I also want to put a word of caution -- Lots of people overanalyze the purchase of an exotic. They have this magical idea that if it missed an oil change, or if it doesnt have the factory owners manual, or if it hasnt had a new clutch put in, that the car is to be passed over on. Like anything, do your own homework, dont try to overanalyze things, and if the car checks out by a private inspection you're probably good to go. Still be analytical and look at everything and ask this boards opinion on which car, as some stories stick with cars. (Read: Dead Rapper Casket Murcielago, and dozens and dozens more). Often too the previous owner will be on this board and give info on the car you want to buy. That's way cool when it happens.

    Cheers,

    -Ben
     
  11. ferraripete

    ferraripete Formula Junior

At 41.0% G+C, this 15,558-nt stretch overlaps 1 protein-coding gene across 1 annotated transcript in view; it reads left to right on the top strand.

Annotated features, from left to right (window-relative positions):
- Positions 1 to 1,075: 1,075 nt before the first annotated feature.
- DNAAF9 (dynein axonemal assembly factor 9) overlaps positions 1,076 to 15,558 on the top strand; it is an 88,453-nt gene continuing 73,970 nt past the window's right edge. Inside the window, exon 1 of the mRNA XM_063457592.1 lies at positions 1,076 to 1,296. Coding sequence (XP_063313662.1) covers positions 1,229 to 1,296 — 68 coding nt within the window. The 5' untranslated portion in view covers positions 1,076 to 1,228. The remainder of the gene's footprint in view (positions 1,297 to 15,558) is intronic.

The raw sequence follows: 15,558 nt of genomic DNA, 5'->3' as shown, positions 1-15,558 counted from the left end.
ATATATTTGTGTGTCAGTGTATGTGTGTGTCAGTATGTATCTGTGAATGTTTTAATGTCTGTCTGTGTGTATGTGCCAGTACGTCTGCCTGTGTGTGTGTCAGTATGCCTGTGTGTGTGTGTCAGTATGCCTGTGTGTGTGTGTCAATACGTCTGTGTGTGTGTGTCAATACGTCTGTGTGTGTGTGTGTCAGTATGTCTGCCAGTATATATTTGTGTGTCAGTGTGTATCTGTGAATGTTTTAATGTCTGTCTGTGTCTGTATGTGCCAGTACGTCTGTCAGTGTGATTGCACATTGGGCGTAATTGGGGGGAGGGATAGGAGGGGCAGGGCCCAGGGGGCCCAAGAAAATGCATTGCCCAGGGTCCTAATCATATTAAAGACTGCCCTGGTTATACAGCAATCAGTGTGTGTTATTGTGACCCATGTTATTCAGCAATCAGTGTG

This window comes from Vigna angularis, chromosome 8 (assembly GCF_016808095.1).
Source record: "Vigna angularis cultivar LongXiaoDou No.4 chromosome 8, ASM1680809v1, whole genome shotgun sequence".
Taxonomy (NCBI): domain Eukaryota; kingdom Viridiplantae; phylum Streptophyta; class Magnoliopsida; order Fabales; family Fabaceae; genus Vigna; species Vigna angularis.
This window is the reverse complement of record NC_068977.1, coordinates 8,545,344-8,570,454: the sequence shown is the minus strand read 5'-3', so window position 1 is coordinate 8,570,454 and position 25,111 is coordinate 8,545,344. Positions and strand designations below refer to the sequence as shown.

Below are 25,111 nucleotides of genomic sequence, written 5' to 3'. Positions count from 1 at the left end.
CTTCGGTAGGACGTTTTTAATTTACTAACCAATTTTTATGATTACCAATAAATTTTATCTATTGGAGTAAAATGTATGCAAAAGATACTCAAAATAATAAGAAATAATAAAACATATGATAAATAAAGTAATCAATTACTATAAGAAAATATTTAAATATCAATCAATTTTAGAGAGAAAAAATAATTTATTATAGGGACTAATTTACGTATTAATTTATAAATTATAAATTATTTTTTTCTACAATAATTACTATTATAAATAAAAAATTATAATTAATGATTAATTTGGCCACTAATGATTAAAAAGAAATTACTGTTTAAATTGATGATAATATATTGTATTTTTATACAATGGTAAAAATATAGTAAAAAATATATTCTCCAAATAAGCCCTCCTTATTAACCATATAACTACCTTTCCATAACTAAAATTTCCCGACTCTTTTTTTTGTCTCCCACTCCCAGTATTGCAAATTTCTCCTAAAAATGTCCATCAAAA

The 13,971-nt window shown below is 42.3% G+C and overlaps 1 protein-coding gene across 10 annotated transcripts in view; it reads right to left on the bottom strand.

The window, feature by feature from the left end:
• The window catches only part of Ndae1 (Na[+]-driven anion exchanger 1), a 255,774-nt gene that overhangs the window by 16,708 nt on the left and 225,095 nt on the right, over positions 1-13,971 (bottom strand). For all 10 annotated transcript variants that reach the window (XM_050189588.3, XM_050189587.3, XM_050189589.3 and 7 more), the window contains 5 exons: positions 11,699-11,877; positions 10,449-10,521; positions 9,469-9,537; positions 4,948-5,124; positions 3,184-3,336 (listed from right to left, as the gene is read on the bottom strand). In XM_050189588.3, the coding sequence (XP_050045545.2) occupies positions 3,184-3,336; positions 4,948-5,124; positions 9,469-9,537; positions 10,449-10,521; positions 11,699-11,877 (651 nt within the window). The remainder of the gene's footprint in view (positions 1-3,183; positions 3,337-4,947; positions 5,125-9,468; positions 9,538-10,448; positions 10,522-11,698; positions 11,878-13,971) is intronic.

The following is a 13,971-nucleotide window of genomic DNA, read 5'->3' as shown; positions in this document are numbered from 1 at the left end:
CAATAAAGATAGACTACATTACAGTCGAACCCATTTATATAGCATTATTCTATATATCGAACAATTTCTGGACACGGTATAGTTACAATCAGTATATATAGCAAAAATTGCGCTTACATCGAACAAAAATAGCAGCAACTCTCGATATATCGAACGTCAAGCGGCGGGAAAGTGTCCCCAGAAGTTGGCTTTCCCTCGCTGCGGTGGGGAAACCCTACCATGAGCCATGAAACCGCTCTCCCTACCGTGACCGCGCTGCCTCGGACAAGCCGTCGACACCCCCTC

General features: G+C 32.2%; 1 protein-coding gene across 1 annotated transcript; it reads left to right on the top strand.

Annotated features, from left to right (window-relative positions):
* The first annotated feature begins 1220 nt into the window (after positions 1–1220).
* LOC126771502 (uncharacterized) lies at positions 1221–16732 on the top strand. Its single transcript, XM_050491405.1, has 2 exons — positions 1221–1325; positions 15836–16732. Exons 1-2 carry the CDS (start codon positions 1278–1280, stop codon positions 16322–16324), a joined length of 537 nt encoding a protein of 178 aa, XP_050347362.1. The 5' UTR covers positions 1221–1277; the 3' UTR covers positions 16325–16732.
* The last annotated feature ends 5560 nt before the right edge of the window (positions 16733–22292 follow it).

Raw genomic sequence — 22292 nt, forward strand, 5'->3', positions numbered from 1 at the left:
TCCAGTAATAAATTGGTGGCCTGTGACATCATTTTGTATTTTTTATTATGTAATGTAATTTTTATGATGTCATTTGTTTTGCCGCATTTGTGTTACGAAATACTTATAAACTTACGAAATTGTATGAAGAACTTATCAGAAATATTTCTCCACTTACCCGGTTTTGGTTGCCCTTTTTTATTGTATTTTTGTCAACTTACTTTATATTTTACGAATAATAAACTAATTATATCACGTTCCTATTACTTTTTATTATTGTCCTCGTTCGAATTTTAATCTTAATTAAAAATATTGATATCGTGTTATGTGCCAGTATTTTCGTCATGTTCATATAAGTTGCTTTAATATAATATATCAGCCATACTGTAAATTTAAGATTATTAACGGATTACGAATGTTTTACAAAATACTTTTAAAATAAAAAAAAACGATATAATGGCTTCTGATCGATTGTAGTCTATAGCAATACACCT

Nov 5, 2003
    284
    san diego/charlotte
    Full Name:
    peter brinzey
    thank you ben for the thorough response. i am ok w/ the service issue...a major is also or can be subjective. that is why i asked of the dealer and its' legitimacy. i will never buy a car w/o my guy looking at it...bill pollard sport auto.

    these cars have finally grown on me and i am thinking it would be a fun next toy. how do they compare to other lambos as far as reliability?
    how do they compare to boxers and tr's?
     
  12. bentasm1

    bentasm1 Formula Junior

    Jun 7, 2004
    415